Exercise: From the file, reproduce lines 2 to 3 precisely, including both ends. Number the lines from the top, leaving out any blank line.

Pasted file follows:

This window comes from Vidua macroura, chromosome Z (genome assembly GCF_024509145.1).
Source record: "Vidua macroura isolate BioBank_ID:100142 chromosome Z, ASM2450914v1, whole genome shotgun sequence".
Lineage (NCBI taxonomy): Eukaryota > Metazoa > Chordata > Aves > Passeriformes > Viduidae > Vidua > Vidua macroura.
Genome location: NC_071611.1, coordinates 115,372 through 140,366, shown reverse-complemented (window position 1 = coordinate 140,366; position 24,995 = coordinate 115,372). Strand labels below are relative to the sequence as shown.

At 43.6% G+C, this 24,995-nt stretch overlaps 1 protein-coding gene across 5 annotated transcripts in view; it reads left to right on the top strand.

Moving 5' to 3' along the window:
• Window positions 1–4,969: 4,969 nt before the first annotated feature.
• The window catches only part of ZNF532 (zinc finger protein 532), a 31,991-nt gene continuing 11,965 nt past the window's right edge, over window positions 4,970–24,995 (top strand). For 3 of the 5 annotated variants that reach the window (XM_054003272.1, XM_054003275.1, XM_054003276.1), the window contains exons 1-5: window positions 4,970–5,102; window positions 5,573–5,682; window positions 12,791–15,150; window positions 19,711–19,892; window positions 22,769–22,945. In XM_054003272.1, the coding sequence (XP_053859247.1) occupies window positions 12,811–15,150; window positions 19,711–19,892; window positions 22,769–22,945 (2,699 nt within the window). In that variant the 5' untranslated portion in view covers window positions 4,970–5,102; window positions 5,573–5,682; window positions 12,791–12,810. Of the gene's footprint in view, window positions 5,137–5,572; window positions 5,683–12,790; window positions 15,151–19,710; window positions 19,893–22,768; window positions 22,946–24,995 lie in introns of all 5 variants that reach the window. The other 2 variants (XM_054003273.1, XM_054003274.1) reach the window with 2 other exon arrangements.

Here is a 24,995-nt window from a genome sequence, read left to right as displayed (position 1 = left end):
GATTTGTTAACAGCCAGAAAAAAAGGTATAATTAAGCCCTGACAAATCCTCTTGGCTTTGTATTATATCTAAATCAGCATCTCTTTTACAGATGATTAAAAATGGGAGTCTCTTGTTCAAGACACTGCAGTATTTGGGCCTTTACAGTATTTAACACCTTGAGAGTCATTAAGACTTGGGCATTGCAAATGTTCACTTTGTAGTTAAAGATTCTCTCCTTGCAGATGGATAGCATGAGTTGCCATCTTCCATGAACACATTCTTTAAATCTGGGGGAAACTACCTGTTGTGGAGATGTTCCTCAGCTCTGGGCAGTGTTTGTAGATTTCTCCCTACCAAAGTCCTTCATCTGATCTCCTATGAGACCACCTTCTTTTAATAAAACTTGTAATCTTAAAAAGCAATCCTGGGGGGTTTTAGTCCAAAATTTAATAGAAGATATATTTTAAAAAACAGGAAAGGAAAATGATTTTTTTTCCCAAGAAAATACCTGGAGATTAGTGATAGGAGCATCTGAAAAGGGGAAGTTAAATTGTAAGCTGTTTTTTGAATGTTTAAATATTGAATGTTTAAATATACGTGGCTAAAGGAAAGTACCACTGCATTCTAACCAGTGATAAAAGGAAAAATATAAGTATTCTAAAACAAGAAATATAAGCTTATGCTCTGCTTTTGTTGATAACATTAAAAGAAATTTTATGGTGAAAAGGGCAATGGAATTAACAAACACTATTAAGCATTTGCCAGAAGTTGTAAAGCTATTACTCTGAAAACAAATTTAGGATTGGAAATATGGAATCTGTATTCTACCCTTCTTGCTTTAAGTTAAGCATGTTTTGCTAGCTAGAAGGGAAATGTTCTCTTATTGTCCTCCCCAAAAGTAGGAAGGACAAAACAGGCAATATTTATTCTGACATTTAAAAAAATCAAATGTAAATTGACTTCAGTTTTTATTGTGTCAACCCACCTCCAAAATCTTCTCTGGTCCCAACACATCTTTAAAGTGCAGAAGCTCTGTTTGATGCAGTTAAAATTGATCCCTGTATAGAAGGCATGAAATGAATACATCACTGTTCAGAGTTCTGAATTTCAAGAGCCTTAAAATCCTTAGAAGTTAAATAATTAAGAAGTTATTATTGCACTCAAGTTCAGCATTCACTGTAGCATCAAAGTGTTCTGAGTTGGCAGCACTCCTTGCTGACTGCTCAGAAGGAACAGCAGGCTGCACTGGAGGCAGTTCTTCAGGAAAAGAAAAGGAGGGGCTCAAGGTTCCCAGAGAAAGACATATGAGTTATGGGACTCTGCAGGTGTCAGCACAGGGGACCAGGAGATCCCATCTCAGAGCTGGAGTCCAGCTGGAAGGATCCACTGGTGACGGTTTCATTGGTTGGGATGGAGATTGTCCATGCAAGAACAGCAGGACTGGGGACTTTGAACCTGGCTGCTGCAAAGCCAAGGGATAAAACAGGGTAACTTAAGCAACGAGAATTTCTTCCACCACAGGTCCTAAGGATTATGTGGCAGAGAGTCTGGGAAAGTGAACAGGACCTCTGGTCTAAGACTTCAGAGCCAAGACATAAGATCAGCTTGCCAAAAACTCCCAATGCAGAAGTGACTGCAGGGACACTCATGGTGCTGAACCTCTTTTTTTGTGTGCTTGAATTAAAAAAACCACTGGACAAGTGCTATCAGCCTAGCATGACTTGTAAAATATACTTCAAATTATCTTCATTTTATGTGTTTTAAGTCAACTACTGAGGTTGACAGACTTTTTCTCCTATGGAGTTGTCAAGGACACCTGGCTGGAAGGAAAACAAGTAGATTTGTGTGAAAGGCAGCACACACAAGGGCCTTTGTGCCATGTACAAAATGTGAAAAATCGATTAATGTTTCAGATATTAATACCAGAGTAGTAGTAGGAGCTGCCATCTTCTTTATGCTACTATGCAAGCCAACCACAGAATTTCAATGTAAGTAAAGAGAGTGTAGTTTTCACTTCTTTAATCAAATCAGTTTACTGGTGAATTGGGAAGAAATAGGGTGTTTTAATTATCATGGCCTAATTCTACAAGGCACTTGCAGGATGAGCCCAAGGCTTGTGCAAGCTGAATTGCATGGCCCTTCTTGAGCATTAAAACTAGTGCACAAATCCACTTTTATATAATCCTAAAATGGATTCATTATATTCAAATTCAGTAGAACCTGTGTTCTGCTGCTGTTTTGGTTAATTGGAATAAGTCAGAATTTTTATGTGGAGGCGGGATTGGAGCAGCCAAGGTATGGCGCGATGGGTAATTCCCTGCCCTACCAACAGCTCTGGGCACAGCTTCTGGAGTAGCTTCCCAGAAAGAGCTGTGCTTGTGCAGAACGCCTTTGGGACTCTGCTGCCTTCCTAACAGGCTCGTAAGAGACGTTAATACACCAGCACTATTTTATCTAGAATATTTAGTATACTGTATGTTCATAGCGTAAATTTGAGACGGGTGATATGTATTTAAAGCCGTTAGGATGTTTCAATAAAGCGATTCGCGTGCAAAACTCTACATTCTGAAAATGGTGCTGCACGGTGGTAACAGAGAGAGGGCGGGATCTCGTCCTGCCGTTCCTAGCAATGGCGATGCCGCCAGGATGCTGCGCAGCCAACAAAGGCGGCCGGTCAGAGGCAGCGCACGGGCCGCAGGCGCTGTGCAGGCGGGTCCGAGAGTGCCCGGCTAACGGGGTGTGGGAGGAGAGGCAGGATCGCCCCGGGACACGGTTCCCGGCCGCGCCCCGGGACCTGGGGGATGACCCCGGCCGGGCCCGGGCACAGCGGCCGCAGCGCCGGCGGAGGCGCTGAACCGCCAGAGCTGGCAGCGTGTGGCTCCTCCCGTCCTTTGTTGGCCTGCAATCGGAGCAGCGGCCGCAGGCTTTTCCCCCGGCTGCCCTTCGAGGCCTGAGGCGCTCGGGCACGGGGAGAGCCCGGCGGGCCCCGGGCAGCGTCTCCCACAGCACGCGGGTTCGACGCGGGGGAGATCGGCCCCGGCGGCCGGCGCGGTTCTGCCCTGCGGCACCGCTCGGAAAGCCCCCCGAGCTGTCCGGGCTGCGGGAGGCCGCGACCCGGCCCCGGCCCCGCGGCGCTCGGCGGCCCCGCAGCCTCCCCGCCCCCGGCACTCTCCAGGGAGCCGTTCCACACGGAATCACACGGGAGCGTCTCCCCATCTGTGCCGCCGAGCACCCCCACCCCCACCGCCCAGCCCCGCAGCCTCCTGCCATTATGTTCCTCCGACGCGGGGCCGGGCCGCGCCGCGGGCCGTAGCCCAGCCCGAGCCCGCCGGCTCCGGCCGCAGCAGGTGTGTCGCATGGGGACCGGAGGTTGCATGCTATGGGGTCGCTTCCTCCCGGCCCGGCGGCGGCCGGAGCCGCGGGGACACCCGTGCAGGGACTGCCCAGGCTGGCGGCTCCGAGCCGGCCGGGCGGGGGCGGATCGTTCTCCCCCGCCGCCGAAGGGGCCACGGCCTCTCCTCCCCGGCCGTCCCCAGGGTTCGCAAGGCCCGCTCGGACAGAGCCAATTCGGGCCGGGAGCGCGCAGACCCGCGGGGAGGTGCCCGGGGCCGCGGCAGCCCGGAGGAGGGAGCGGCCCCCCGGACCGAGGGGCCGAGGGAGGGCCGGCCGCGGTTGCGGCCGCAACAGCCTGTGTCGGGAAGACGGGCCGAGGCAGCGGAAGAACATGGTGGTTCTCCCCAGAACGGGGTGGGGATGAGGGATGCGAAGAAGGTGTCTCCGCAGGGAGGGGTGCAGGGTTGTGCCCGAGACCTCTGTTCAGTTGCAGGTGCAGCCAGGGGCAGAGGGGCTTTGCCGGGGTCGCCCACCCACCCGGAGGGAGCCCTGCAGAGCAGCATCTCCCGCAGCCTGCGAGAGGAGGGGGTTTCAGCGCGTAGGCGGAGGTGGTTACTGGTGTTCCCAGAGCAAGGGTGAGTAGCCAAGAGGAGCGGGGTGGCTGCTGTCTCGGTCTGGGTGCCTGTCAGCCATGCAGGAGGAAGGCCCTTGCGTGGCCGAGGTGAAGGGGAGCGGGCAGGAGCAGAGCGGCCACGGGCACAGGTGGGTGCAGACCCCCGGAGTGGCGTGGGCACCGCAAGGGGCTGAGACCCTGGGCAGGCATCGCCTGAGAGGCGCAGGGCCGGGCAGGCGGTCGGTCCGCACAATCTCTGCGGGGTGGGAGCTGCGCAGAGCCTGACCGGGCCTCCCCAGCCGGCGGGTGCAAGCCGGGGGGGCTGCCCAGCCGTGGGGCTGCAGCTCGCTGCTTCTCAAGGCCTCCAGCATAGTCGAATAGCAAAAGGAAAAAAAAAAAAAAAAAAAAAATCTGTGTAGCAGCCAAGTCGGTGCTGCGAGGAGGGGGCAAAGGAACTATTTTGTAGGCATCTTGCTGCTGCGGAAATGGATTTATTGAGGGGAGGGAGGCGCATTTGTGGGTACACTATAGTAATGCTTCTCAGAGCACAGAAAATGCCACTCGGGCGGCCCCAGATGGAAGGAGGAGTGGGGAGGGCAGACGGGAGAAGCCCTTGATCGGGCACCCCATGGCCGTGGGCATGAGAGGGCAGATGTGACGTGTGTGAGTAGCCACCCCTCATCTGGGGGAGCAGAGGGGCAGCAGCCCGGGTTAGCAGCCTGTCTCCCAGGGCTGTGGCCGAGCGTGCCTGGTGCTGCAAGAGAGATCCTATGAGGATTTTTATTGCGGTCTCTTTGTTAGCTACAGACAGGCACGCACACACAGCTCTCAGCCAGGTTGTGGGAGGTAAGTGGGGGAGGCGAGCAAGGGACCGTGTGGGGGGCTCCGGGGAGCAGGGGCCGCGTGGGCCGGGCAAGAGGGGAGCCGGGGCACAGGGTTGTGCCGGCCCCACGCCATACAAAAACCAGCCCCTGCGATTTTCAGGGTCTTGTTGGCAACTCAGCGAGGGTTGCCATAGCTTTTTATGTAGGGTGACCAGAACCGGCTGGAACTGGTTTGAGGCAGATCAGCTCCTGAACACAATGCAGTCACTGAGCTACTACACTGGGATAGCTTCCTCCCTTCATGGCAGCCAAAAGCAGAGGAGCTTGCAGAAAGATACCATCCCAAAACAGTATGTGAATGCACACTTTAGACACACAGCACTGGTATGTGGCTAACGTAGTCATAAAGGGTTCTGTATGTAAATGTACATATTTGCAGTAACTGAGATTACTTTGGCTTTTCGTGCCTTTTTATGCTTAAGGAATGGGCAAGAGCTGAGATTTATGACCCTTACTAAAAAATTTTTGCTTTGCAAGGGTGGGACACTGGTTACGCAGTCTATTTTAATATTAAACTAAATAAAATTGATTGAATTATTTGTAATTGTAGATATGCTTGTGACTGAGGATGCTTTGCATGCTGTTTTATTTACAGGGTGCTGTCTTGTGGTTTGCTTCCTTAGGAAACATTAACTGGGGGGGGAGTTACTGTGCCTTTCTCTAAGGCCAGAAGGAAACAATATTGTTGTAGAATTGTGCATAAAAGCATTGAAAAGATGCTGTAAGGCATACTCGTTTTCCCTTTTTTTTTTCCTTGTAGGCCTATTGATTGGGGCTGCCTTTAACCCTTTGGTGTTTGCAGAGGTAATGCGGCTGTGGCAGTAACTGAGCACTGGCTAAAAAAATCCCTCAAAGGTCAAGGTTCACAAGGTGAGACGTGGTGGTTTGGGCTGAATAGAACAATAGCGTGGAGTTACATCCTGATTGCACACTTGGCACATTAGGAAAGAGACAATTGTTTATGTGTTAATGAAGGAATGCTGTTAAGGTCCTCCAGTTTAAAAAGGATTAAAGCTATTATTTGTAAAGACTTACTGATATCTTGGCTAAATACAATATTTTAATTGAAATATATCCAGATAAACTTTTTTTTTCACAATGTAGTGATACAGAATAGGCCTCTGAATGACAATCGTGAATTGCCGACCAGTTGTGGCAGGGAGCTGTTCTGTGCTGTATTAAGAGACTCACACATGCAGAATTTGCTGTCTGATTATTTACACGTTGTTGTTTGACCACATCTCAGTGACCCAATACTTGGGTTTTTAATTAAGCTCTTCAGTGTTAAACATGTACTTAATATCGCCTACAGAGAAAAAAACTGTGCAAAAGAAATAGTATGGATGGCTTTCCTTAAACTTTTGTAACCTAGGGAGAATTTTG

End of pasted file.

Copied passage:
Source record: "Vidua macroura isolate BioBank_ID:100142 chromosome Z, ASM2450914v1, whole genome shotgun sequence".
Lineage (NCBI taxonomy): Eukaryota > Metazoa > Chordata > Aves > Passeriformes > Viduidae > Vidua > Vidua macroura.